indycoverWe probably shouldn’t be surprised at the news that the Permanent Secretary at the Foreign Office has declared that the ‘prosperity agenda’ is now more important than human rights in British foreign policy. We’re the country that hosts DSEI every year, after all, where it’s the weight of your wallet rather than your conscience that gets you attendance. Meanwhile, selling weapons to one of the world’s most repressive theocracies – a country actively encouraging wars in the Middle East – is worth more than a billion pounds a year, so we’re all somewhat aware that our supposedly ethical foreign policy is anything but.

It’s rare for someone – especially a higher-up in a department known for communicating through nuance – to be so blatant about admitting the truth, though. Our governments like to cling to the fig leaf that while we might be doing things that, when looked at from a certain angle, could appear to be somewhat bad, we’re doing them for entirely the right reasons and any negative side effects were regrettable but shouldn’t be allowed to distract from the useful process of engagement that these deals facilitated. The one restraint on the amorality of full-blown realpolitik was the need for it to be able to don a convincing human face afterwards to explain away its consequences.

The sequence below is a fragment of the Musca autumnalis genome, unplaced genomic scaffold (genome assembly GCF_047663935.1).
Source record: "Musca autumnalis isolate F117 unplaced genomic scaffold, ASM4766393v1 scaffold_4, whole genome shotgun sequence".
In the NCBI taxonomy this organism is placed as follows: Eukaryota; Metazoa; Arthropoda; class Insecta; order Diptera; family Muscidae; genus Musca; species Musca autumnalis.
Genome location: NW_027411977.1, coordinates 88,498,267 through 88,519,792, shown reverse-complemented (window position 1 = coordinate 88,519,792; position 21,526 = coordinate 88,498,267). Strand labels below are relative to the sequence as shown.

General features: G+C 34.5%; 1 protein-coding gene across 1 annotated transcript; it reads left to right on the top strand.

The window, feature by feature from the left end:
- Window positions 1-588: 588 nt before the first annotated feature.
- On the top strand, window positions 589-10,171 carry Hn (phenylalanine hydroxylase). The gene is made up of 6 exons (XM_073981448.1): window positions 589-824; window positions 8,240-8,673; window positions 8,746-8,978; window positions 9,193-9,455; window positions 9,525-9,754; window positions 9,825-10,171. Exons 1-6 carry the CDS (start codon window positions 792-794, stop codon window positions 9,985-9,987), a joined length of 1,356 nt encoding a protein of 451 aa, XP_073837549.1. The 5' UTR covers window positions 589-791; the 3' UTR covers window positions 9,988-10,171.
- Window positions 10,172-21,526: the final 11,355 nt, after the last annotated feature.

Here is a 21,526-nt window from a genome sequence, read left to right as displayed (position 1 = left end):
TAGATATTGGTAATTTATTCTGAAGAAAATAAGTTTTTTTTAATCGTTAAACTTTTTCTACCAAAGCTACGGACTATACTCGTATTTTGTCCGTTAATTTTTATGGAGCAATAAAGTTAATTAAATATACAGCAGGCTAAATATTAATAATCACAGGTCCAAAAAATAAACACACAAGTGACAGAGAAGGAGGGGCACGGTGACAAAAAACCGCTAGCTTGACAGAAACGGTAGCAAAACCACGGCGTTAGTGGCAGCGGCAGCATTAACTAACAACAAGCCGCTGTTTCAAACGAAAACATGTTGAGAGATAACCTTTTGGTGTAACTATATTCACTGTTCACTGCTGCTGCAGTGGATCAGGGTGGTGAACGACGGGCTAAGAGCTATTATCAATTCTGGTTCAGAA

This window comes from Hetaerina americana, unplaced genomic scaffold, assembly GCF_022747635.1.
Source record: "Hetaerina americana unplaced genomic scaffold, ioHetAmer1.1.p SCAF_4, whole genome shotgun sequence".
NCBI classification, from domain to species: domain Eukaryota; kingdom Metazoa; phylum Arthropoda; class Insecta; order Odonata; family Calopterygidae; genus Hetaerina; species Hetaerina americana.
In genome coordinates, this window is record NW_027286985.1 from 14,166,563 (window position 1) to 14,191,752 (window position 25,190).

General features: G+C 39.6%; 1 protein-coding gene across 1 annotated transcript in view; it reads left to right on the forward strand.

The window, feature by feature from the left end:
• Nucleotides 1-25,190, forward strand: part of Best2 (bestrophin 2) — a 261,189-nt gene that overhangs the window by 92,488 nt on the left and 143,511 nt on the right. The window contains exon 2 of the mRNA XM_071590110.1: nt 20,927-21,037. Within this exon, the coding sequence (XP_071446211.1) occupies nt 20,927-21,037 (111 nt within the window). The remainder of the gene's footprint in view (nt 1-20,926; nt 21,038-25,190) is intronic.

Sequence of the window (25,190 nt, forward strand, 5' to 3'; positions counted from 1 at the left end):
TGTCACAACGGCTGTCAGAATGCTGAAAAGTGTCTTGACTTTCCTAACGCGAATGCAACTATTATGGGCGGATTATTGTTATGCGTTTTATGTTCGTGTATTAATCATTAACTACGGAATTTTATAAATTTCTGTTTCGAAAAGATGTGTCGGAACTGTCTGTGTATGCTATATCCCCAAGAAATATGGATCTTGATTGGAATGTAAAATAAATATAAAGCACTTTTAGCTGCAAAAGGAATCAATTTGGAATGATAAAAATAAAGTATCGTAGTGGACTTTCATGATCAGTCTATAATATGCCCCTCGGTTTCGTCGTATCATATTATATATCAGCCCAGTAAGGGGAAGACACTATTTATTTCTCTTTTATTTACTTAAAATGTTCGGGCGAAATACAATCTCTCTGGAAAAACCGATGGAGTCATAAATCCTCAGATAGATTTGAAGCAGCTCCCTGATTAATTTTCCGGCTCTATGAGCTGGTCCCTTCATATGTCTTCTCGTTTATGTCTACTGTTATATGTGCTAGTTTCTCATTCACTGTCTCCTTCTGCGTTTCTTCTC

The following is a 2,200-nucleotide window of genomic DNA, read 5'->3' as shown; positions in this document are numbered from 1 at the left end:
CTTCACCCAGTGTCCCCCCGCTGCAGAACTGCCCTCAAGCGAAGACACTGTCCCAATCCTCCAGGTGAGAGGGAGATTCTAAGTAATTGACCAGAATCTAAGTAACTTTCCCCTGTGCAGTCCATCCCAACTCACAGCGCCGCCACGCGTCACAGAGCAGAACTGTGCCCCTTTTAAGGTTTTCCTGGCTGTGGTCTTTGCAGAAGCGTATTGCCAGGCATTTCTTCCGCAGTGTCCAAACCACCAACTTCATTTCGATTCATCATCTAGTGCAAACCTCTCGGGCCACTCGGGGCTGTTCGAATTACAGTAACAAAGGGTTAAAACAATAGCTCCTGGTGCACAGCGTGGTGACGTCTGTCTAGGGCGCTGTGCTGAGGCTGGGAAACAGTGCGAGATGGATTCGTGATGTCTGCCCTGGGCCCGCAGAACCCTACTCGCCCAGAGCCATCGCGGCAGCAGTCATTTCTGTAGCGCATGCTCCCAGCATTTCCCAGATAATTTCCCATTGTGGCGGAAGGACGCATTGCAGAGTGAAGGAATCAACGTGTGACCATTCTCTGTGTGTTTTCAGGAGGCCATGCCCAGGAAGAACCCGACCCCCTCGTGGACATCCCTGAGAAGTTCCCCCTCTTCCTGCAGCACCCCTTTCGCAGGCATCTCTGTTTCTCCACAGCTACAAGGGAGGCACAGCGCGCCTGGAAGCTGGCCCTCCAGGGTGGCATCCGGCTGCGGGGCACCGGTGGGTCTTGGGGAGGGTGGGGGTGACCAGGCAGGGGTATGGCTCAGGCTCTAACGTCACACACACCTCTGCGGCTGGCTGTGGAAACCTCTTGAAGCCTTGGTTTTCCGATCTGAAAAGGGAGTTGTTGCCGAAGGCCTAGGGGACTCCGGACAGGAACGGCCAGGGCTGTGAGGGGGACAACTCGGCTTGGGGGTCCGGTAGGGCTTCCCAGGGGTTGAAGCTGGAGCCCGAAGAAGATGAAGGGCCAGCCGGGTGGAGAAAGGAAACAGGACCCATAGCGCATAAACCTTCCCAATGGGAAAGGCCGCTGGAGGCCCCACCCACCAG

But why should we be concerned with a little honesty about our foreign policy? It’s not as if Britain using military and diplomatic strength to secure dodgy trade deals is anything new, is it? Aren’t we just admitting the Augustinian nature – please make it ethical, just not yet – of our previous stances?

There are two problems with it. First, even if we never fulfilled our stated aims, I’d rather fail to reach a noble goal than not even attempt it and second, it shows just what contempt this government has for the concept of human rights. You can be sure that a civil servant wouldn’t be talking about their relative unimportance unless that was the signal being sent down from on high, but this government’s issue with human rights isn’t one of indifference, it’s active antipathy.

This is a government that’s talked about replacing international charters of rights with specifically British ones. The point of human rights is that they belong as of right to everyone, not just those who happen to be on a certain group of islands at a certain time, and replacing human rights with British rights abandons that, even before you consider that this is a government happy to strip people of citizenship and leave them stateless. Now, add to that the revelation that the Government considers the ‘prosperity agenda’ to be of much more importance than human rights, and you start to wonder just what their ‘British Bill of Rights’ might contain. If you can limit by geography and accident of birth, why not make everything conditional on not threatening anyone’s ‘prosperity’ too?